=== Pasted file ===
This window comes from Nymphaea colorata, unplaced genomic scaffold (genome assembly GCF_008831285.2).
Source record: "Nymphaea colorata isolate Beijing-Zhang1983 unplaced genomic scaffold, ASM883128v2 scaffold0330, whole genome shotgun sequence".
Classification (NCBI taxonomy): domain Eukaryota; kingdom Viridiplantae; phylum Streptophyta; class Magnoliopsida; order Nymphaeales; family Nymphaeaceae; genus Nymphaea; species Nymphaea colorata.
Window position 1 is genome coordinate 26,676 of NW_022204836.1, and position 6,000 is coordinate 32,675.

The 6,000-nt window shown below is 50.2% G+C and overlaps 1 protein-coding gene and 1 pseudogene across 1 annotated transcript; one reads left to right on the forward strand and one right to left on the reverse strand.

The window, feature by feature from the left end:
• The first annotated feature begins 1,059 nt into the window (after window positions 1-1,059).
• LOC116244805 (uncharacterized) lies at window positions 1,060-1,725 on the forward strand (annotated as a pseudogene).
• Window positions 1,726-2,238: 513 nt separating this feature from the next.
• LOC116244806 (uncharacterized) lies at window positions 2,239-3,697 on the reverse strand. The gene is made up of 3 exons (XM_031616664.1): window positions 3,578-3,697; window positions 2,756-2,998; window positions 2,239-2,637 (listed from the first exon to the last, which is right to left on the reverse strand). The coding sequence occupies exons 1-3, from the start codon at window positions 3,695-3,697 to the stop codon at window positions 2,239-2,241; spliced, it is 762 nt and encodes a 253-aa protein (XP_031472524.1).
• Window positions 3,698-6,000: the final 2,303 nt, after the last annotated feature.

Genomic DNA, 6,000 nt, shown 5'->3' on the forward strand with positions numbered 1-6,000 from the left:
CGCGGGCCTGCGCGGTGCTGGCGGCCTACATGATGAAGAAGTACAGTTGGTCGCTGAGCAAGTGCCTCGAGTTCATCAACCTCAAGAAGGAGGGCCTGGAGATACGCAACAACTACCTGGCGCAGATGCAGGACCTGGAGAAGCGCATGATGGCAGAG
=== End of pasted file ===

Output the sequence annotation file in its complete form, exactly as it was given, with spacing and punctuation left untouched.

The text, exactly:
This window comes from Nymphaea colorata, unplaced genomic scaffold (genome assembly GCF_008831285.2).
Source record: "Nymphaea colorata isolate Beijing-Zhang1983 unplaced genomic scaffold, ASM883128v2 scaffold0330, whole genome shotgun sequence".
Classification (NCBI taxonomy): domain Eukaryota; kingdom Viridiplantae; phylum Streptophyta; class Magnoliopsida; order Nymphaeales; family Nymphaeaceae; genus Nymphaea; species Nymphaea colorata.
Window position 1 is genome coordinate 26,676 of NW_022204836.1, and position 6,000 is coordinate 32,675.

The 6,000-nt window shown below is 50.2% G+C and overlaps 1 protein-coding gene and 1 pseudogene across 1 annotated transcript; one reads left to right on the forward strand and one right to left on the reverse strand.

The window, feature by feature from the left end:
• The first annotated feature begins 1,059 nt into the window (after window positions 1-1,059).
• LOC116244805 (uncharacterized) lies at window positions 1,060-1,725 on the forward strand (annotated as a pseudogene).
• Window positions 1,726-2,238: 513 nt separating this feature from the next.
• LOC116244806 (uncharacterized) lies at window positions 2,239-3,697 on the reverse strand. The gene is made up of 3 exons (XM_031616664.1): window positions 3,578-3,697; window positions 2,756-2,998; window positions 2,239-2,637 (listed from the first exon to the last, which is right to left on the reverse strand). The coding sequence occupies exons 1-3, from the start codon at window positions 3,695-3,697 to the stop codon at window positions 2,239-2,241; spliced, it is 762 nt and encodes a 253-aa protein (XP_031472524.1).
• Window positions 3,698-6,000: the final 2,303 nt, after the last annotated feature.

Genomic DNA, 6,000 nt, shown 5'->3' on the forward strand with positions numbered 1-6,000 from the left:
CGCGGGCCTGCGCGGTGCTGGCGGCCTACATGATGAAGAAGTACAGTTGGTCGCTGAGCAAGTGCCTCGAGTTCATCAACCTCAAGAAGGAGGGCCTGGAGATACGCAACAACTACCTGGCGCAGATGCAGGACCTGGAGAAGCGCATGATGGCAGAG